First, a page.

I guess I personally don’t mind the more obviously money-centric thinking of industry.

It pays to be good at your job.

The writers are great at what we do, and we’re fully trusted to get everything right and convey facts in written form well. Most of us have Ph.D.s or tons of pharma experience, so we know what we’re talking about and have tons of experiences that help us get the job done.

The project manager’s really incredible at their job. They communicate very efficiently, use the project management software flawlessly, and is always just on top of their stuff. They seem to know everything about everyone’s projects!

My own manager is really encouraging but always says what she needs to say to keep me on track and focused. She’s so nice and lets me shift my schedule if I have a sudden appointment I need to get to.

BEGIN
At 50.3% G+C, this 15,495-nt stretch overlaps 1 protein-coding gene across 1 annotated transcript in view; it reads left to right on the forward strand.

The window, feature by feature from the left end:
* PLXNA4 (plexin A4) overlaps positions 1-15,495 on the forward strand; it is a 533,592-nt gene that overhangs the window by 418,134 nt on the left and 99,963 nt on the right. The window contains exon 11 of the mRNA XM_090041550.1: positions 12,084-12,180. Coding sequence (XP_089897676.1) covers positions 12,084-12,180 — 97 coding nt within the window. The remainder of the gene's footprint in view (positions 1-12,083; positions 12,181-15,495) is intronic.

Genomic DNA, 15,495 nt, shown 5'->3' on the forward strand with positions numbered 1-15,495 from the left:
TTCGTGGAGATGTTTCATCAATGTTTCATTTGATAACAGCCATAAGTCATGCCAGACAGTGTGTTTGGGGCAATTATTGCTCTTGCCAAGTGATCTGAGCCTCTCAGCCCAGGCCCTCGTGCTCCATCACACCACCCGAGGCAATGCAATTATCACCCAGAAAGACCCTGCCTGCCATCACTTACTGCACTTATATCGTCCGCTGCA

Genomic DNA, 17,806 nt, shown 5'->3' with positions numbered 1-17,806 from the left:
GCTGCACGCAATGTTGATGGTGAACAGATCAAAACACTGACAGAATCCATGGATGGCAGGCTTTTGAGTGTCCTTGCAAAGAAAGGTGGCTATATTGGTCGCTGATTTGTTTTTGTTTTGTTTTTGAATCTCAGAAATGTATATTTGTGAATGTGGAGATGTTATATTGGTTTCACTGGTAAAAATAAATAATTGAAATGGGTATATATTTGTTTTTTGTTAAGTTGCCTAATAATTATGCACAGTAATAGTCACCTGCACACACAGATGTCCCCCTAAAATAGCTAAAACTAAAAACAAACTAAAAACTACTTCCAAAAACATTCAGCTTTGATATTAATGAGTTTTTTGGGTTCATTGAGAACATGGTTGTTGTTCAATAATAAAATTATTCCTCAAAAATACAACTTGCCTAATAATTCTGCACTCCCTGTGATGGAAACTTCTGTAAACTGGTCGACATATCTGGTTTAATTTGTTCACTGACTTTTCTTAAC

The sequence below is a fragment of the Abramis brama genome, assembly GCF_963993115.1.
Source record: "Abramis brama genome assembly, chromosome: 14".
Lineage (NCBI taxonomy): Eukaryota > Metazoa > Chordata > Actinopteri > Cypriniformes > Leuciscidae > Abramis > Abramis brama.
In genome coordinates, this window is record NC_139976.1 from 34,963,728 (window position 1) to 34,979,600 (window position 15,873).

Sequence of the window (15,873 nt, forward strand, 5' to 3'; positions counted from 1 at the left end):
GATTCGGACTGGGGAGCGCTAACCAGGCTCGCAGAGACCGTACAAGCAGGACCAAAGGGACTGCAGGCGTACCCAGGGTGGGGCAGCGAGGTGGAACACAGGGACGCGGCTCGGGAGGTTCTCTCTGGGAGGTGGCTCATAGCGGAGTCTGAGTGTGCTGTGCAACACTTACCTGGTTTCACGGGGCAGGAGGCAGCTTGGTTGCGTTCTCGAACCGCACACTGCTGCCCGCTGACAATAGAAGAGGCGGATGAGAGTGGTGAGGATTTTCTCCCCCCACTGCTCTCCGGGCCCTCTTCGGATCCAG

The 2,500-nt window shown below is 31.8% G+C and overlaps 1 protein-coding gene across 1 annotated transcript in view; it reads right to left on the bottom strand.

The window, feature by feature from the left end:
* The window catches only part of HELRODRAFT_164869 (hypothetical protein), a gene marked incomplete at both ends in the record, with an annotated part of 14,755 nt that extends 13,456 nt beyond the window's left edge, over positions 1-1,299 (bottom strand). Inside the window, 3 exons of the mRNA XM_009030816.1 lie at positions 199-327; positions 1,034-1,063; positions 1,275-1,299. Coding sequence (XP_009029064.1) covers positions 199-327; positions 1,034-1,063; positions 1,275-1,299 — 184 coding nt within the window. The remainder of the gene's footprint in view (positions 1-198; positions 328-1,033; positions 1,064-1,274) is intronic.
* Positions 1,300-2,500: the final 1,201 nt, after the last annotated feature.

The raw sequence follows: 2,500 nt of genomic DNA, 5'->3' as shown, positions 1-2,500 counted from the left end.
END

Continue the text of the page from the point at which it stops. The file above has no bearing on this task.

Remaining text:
The artists and designers are SO good at what they do; it’s so impressive and I feel so lucky to work with them. I don’t understand even 10% of what they do, the software they use, anything about their workflow, but the products end up looking really cool. Seeing my writing in the products is one of the coolest feelings.

It’s nice to be surrounded by competent and nice coworkers. Bonus surprise is how available everyone feels, even though I haven’t met any of my coworkers. Everyone responds very quickly or within a reasonable time to chats and “can you hop on a call” is definitely a thing.

Obviously, our time is respected, and we’re not expected to drop everything we’re doing at a moment’s notice every time we get a chat, but it’s nice to know my coworkers are just a message away.